If you arm all the tracks (hit the R icon), and also hit the Monitor button (I button), you will be able to hear all your sources playing and if you run a recording test, you will see that each track is recording its individual input and later on you will be able to edit them individually.
Part 1 is complete, the multi-track recording is configured. Next to the monitoring phase, and creating the individual mix minus tracks for each.
Configuring the Mix-Minus devices
In order to configure a mix minus, we need to add two sets of new virtual devices in Loopback:
A “catch-all” single output device for Logic, to allow us mapping each guest’s mix into its own channel. We will name it the “Logic X Output Mix(-)” device
A set of individual pass-thru devices for each communication application (Zoom, FaceTime, etc.) to route their specific output from the above device to their input.
We will then be able to configure Logic to create the individual mix-minus outputs.
Let’s get started.
Back in Loopback create a new Virtual Device, and name it: “Logic X Output Mix(-)”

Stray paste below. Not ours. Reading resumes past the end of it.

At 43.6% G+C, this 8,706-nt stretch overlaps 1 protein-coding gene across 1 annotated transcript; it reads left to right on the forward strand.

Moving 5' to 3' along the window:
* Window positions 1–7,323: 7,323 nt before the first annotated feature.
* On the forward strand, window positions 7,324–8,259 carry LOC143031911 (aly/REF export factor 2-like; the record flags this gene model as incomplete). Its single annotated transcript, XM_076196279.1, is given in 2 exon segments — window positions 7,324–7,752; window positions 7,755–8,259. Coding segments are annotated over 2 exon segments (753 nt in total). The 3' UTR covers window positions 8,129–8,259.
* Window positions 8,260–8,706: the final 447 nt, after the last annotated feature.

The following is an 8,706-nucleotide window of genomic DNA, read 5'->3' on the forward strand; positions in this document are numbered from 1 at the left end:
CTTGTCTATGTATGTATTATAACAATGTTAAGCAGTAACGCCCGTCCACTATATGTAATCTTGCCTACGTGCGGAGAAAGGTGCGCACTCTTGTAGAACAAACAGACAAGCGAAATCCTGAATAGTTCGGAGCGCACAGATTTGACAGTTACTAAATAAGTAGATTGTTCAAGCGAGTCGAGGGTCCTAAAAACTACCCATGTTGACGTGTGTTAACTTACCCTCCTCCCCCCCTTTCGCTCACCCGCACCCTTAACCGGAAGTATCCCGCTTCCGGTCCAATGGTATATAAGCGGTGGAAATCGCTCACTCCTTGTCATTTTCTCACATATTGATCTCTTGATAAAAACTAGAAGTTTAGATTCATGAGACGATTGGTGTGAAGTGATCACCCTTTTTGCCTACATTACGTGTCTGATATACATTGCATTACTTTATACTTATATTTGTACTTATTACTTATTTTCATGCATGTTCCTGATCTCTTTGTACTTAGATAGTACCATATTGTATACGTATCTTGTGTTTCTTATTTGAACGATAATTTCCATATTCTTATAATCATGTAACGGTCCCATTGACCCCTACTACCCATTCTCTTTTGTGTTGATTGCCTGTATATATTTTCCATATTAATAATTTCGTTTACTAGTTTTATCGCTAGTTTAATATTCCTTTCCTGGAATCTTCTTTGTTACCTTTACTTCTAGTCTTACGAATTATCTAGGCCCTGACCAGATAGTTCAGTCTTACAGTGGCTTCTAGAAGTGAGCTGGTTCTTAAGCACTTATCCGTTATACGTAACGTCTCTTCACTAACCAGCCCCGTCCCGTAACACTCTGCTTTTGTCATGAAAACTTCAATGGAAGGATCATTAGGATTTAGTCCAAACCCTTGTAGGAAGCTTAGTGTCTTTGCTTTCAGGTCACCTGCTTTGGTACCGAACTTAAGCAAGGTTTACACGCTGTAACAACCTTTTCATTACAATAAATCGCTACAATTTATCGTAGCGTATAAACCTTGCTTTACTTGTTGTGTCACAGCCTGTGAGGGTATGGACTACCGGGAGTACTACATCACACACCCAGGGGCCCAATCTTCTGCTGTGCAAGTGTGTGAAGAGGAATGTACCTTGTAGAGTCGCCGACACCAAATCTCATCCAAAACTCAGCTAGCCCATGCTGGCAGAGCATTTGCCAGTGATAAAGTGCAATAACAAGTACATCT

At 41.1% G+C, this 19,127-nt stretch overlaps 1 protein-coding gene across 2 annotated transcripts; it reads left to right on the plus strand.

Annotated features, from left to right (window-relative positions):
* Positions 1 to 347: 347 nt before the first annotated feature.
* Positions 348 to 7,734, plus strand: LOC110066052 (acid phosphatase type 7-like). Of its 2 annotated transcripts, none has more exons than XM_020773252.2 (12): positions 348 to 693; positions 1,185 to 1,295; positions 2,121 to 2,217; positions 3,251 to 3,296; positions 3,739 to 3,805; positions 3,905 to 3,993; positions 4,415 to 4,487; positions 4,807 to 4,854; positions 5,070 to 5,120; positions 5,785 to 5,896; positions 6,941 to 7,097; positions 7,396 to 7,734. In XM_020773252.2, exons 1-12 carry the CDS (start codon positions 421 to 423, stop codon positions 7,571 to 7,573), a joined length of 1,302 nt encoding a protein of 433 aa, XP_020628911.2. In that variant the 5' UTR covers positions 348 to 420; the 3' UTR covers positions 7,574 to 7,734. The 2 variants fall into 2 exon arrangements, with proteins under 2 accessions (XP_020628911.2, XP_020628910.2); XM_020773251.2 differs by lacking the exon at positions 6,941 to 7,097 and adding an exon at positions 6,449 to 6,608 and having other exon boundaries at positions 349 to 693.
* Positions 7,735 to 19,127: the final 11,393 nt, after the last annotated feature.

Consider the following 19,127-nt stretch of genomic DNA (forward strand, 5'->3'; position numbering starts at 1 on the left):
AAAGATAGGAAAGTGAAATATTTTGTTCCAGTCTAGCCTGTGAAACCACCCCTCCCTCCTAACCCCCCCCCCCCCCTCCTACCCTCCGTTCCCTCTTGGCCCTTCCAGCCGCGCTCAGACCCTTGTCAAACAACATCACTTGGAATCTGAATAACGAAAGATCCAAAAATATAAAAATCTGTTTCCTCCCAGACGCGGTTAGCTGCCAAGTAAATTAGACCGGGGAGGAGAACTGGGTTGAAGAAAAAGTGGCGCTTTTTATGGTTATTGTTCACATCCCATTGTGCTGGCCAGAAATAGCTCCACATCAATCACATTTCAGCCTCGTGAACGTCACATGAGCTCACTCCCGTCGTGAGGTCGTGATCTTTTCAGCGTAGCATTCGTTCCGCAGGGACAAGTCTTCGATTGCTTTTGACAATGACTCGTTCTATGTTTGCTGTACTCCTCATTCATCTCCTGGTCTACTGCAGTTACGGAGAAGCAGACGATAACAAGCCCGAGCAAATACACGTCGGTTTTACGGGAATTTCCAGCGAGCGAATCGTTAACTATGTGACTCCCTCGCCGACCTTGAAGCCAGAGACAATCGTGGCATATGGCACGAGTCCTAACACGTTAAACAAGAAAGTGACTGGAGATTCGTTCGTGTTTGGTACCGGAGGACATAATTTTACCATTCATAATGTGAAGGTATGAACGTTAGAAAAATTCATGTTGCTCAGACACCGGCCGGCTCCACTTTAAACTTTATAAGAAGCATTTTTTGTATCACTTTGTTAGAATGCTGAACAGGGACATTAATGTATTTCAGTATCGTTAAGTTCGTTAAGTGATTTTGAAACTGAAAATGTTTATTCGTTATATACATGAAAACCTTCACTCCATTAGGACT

Leave the default Pass-Thru source device, we will use it in just a moment.
In the Output Channels columns, add additional Output Channels for each guest. E.g. if you have yourself, a Zoom guest, and a FaceTime guest, you should have 3 Output Channels added.
You will notice that Loopback automatically add outputs to your Pass-Thru source, and map it to each output. This is great for us and we will keep it as is.
Next, add one monitor in the Monitors column, and choose your preferred local speakers (e.g. your built-in Headphones, your USB output, etc.). This will be the device through which you will listen to your local mix as you record the session. Tip: You want to work with headphones to avoid any spill of the other sounds into your track.
In the example above I have created a setup with 3 stereo output sets, the first of which is connected to my local headphones for monitoring.
Choose which of the output channels is going to be used for each of your VoIP applications. Let’s assume that Outputs 3 & 4 will be for FaceTime, and 5 & 6 for Zoom.
Go ahead and create two new Virtual Devices in Loopback and name them FaceTime Input Mix(-) and Zoom Input Mix(-).